Tea is only this:
First you heat the water.
Then you make the tea.
Then you drink it properly.
That is all you need to know.
-Sen no Rikyū
This is just one reason I love tea ~ it can, with only a bit of mindful attention ~ become a ceremony of serenity, if that makes sense. It seems so easy, and has so many opportunities to reflect…
You boil the water — in our case we have a glass teakettle, and I often watch the water as it builds to a boil. How the bubbles first bead the perimeter, then burble across the surface.
Either while the water’s boiling or before you set it on, you lay the tray. This is the fun part :). I have so many trays ~ a wooden one w/ a hand-embroidered Beatrix Potter under glass, made for me by a friend many years ago. A beaten aluminum one I just brought back from cleaning out my in-laws’ home. A wooden one for everyday, that I change the tea cloth in according to season & whim.
Pick a teapot. Or a large mug, if you only want a bit of tea. I have so many teapots it’s very un-Zen — totally material girl when it comes to tea! Lately, I’ve used the Aynsley one, the one I bought at Harrod’s in London so many years ago. It’s a second, a relic of a time when every penny counted three times… And it reminds me of the women in my Tea Conspiracy (another post :)).
Another favourite when the great-nieces & nephew are here is the Beatrix Potter set I used for the boys — now men, on the threshold of marriage. And sometimes I use a small glass pot, only about two cups, when I’m in a hurry, getting ready for work.
You have to choose a creamer & sugar — unless you’re one of those odd folk who don’t require either :). And if you have company, putting out lemon & honey is also nice, in case they take tea ‘the American way.’ Sometimes I use the matching sugar & creamer for whatever teapot I chose, but some don’t have them, and sometimes I want to use something else.
After choosing what teapot, creamer & sugar you’ll use, pick a tea cloth. Or a doily. I have both — the doilies legacies of great-grandmothers, great-aunts, mothers-in-law and friends. The tea cloths odds & ends I’ve collected on impulse over the years. A brocade one my sister gave me, that blends beautifully w/ the tea cosy she made me. Several doilies of my great-grandmother’s. A tea cloth that was a napkin to my mother’s linen tablecloth.
Now you choose the tea — another fun part (actually, it’s all fun:)). A digression: if you’re doing this mindfully, each of these actions is framed by attention. Are you having tea w/ someone else? What do they enjoy? What time of year is it? Are there flowers in the garden that might look good on the tea tray? For instance, one niece & nephew enjoy the usual house tea — Panyang Congou. In the winter, we drink this from cups, adding milk & sugar. But in the summer, we add honey or raw sugar or (depending on who’s on a diet!) Splenda or stevia. And lemon and mint, fresh-cut from the garden. Again, it’s all about an important part of beginner’s heart: what does this person for whom you are making tea like? Enjoy? Need?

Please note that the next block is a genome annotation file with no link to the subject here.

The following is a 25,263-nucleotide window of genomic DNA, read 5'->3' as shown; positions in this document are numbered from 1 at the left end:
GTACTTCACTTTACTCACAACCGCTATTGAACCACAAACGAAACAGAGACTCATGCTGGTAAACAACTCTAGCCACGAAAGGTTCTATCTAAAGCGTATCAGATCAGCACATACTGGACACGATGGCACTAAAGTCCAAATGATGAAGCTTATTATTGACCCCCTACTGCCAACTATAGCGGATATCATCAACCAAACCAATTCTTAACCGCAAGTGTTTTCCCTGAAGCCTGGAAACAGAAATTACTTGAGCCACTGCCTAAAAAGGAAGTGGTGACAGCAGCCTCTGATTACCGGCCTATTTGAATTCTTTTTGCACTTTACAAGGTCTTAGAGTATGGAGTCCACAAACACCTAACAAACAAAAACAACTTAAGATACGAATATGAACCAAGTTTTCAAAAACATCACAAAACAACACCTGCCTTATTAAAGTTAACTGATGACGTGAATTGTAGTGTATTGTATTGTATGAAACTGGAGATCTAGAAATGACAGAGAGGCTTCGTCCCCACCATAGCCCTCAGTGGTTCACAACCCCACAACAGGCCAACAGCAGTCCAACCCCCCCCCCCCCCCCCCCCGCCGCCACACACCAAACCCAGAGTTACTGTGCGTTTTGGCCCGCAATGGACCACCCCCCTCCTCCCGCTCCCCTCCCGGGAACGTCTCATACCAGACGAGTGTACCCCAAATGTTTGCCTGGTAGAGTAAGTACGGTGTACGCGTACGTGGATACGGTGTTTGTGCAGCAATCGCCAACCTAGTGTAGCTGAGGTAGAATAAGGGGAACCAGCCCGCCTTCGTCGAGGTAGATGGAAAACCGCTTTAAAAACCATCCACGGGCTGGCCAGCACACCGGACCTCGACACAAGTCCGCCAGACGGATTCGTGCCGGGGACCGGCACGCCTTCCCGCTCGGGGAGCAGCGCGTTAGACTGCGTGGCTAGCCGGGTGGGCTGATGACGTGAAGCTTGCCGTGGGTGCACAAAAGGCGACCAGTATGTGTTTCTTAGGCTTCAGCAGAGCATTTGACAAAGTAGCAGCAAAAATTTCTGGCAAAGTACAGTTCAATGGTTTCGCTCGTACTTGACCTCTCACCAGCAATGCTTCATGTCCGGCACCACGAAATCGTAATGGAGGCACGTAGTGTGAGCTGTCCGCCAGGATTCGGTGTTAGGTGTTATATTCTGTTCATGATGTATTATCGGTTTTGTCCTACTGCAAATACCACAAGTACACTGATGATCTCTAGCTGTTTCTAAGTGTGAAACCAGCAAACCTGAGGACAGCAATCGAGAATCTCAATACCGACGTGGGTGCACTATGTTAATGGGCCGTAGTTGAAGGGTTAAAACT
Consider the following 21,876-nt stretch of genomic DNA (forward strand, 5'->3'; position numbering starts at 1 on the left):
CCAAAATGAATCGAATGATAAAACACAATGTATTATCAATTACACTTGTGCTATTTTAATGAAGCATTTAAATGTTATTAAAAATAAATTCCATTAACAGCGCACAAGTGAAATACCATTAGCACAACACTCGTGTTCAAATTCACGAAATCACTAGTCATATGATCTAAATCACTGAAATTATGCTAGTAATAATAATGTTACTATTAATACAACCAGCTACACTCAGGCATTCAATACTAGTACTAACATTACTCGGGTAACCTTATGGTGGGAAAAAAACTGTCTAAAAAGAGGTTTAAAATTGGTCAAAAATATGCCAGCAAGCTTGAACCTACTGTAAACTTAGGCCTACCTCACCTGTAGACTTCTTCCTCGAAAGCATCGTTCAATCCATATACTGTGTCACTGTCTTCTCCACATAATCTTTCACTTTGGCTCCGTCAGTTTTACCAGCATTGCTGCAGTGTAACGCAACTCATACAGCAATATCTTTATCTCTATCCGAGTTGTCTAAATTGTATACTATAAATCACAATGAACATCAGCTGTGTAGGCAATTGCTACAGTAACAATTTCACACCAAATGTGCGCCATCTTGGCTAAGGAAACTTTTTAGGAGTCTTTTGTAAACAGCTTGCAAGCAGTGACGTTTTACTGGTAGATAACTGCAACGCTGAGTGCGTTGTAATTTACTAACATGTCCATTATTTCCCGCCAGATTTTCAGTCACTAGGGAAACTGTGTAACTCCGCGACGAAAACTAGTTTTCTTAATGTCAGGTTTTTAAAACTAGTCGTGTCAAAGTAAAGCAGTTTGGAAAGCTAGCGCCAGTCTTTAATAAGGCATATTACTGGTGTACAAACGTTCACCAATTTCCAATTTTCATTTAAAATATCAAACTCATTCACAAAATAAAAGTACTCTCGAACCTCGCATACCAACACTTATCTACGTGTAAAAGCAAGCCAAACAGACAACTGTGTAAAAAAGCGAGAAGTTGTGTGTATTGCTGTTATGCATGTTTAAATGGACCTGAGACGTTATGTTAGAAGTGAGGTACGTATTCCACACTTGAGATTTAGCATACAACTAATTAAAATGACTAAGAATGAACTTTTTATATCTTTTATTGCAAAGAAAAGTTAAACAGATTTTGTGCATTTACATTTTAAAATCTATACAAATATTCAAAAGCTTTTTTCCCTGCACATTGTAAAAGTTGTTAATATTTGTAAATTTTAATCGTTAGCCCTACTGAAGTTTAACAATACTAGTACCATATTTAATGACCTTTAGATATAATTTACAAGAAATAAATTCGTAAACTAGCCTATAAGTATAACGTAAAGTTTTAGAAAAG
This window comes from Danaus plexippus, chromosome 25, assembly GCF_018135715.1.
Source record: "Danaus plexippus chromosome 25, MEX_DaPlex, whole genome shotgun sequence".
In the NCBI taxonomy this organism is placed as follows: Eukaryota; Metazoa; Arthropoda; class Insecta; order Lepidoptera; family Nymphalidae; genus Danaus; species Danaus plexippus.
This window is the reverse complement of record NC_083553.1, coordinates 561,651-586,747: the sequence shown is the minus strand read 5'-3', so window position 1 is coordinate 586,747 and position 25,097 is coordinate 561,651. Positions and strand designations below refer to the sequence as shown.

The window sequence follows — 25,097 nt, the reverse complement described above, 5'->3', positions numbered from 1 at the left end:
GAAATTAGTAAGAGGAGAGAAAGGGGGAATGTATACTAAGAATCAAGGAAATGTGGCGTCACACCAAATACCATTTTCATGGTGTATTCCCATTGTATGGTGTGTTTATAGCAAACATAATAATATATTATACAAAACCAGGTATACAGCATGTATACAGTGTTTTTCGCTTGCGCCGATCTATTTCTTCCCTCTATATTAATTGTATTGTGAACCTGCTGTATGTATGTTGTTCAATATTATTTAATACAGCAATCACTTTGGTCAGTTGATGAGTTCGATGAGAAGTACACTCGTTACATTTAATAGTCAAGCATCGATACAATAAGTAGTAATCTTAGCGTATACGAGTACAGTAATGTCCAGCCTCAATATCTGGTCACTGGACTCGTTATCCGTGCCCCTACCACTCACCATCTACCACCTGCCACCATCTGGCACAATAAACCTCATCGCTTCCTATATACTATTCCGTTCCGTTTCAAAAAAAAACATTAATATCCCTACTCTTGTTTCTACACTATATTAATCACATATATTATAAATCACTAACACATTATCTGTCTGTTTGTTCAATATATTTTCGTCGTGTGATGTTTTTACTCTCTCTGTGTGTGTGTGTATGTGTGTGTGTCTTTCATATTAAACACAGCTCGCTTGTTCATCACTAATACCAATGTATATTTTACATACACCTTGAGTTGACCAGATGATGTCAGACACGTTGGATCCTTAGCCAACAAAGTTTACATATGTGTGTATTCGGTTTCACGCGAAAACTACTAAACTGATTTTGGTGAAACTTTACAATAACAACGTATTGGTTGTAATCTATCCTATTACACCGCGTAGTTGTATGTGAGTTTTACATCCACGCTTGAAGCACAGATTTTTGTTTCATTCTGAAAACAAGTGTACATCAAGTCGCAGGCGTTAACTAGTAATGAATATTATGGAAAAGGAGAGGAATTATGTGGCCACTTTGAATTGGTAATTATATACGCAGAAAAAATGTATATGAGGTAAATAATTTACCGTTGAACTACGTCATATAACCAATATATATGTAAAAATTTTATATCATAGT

Once the tea is chosen, you put enough of it in a tea filter for your pot. I have a scoop for this, a lovely long-handled piece my husband bought me years ago in a small shop above another. Most of my smaller teapots take about 2 scoops — the largest one (an Asian-influenced glass one, w/ a rattan handle) takes 3 generous ones. A scoop measures about 1 tablespoon.
Rinse the teapot w/ boiling water. This serves two purposes: it warms the pot, so that it doesn’t crack when you pour boiling water into it, and it makes sure that the tea ‘blooms’ when you pour it in. In one of the many many tea books I have or have read, there’s a phrase that says the tea should be ‘startled’ by the hot water. If the teapot absorbs some of the heat, then the water isn’t boiling temperature when you put it to the tea.
Now you let the tea steep. Four for brewed, five for strong. Six is (to my taste) stewed, as my friend Lyn would say. A few seconds over? No problem. But for me, stronger tea means use more, not brew more.
When you set the tea tray w/ pot, sugar & creamer, you also should put out a small saucer for the tea filter. I have a whole collection of these (do you sense a pattern here?). My current favourites are a cast-iron leaf my husband gave me this past Christmas, and the tiny green Wedgewood saucer that was my mother-in-law’s. I drain the filter and let it sit in what used to be called the ‘slop bowl.’
Now you have a final choice: what cup & saucer? What silver spoon? Years ago, I bought several sterling teaspoons in different patterns, ranging from the simplicity of 1810 — one of my favourites — to the over-the-top scrollwork of Grand Baroque. Which one best suits you and your guest(s) today?
Another digression — if you don’t have china, sterling, antique linens, so what? Use a bandanna (done that) or an old scarf. Fill an ugly tray w/ crisp autumn leaves, and set a cracked cup no one will even notice against the fall palette. Don’t have China black tea? Make an infusion from the mint in the backyard, or use a teabag. The mindfulness of tea isn’t dependent on how many $$ you have or spend. It’s about how much time and love you offer :).
Now? Pour the tea for the two of you. Add what you like — Demerara sugar, local honey, milk or sliced lemon. And if you have treats to share, all the better. Just take time and celebrate each other. That’s what tea is for ~